We begin with a cast of two characters. One is organized, ambitious, competitive, and sometimes a little impatient. The other is laid-back, collaborative, creative and, sometimes, a little messy.
Do you identify with one more than the other?
Many of us already identify as either a “Type A” or “Type B” personality. Or, maybe you see yourself as a hybrid of both — like those of us who schedule our time and manage to-do lists like maniacs, but can’t recall the last time we made our beds.
Here’s how the two types tend to break down, according to the American Psychological Association:
- Type A: “A complex pattern of behaviors and emotions that includes excessive emphasis on competition, aggression, impatience, and hostility.”
- Type B: “As compared to Type A behavior pattern, a less competitive, less aggressive, less hostile pattern of behavior and emotion.”
But if you’re anything like me, you might be thinking, “Well, that seems a bit restrictive.” That’s why we’re going to dive a bit deeper into each one. But first — let’s have a little fun.
Type A vs. Type B Personalities
Before we get into the nitty-gritty of these personality types, check out this infographic to see if there’s one with which you identify more than the other:
While the options above might be generally easy to associate with either Type A vs. Type B workplace personalities, you may have found yourself identifying with a little bit of both. And that’s normal — it’s hard to check off all the boxes for one category.
It’s a visual, very informal representation of the A/B personality test — take it with a grain of salt, since it doesn’t even begin to scratch the surface of the original version of this assessment. That began in the 1960s, when researchers David C. Jenkins, Stephen Zyzanski, and Ray Rosenmen sought a way to measure the correlation between certain behaviors and coronary heart disease.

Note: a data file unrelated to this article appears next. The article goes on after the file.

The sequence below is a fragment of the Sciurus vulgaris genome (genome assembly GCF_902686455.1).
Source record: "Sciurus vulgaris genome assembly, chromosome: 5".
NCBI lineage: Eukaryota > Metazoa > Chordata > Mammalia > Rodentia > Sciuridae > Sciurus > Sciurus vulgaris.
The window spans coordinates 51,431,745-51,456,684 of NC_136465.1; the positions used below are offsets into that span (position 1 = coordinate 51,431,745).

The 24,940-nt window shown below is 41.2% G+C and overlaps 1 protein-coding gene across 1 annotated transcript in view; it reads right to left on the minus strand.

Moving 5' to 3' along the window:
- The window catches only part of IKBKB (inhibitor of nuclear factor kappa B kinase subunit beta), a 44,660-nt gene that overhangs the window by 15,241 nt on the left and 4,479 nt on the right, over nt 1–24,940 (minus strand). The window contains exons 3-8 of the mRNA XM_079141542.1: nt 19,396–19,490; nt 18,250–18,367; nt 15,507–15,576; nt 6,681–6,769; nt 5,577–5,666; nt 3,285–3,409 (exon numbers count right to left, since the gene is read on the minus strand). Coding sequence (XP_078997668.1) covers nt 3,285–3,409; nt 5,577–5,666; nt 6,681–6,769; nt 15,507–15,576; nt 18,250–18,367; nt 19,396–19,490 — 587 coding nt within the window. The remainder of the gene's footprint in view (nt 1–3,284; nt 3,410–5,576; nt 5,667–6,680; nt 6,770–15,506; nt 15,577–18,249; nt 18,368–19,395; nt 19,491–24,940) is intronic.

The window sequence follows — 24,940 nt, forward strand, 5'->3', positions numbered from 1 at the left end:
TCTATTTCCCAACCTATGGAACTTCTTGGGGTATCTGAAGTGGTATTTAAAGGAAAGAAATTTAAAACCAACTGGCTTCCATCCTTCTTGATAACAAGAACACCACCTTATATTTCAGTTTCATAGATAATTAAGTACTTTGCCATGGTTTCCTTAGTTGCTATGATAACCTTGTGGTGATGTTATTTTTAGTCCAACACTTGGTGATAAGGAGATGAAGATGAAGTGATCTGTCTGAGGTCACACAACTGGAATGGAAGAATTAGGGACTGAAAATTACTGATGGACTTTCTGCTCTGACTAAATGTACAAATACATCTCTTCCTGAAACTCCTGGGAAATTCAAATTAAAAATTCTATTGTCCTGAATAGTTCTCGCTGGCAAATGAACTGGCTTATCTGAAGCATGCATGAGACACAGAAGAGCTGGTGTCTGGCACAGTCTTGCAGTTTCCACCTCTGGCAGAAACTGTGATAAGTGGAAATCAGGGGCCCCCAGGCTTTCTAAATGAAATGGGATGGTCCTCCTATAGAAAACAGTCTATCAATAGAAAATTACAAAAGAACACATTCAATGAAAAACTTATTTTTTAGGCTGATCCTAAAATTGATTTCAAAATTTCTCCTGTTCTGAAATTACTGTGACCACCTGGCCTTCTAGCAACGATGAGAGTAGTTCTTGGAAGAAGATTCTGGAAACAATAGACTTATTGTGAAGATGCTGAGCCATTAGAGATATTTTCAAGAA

That study lead to the development of the Jenkins Activity Survey (JAS): a multiple-choice questionnaire that was distributed for use among psychology professionals in 1979. Today, many A/B personality tests are adaptations of the JAS, like this one — designed primarily for university students — available through UNC Charlotte’s Department of Psychology.
Today, it’s hardly the only personality inventory of its kind, and almost seems a bit antiquated. In the last few decades, we’ve seen more complex assessments emerge, like the Myers-Briggs Type Indicator® (MBTI®), DiSC, and Thomas-Kilmann Conflict Mode Instrument (TKI®). Sure, we might still make general references to it — for example, I’ve lost count of the number of times each day I declare how Type A I am — it seems like the classic A/B dichotomy isn’t sufficient enough to comprehensively measure someone’s personality anymore.
It poses the question: Is there still room for the old fashioned Type A vs. Type B labels in the workplace? Or are they, as a reliable measure of personality, defunct? And in the end, do all of these elaborate assessments and profiles really just lead to Types A and B?
Does the A/B Personality Construct Have a Place in the Office?
The fact that many people identify with characteristics ascribed to both Type A and Type B — depending on the context — is why these more elaborate personality inventories were created. For example, DiSC is a test that assesses someone’s personality based on four behavioral drivers: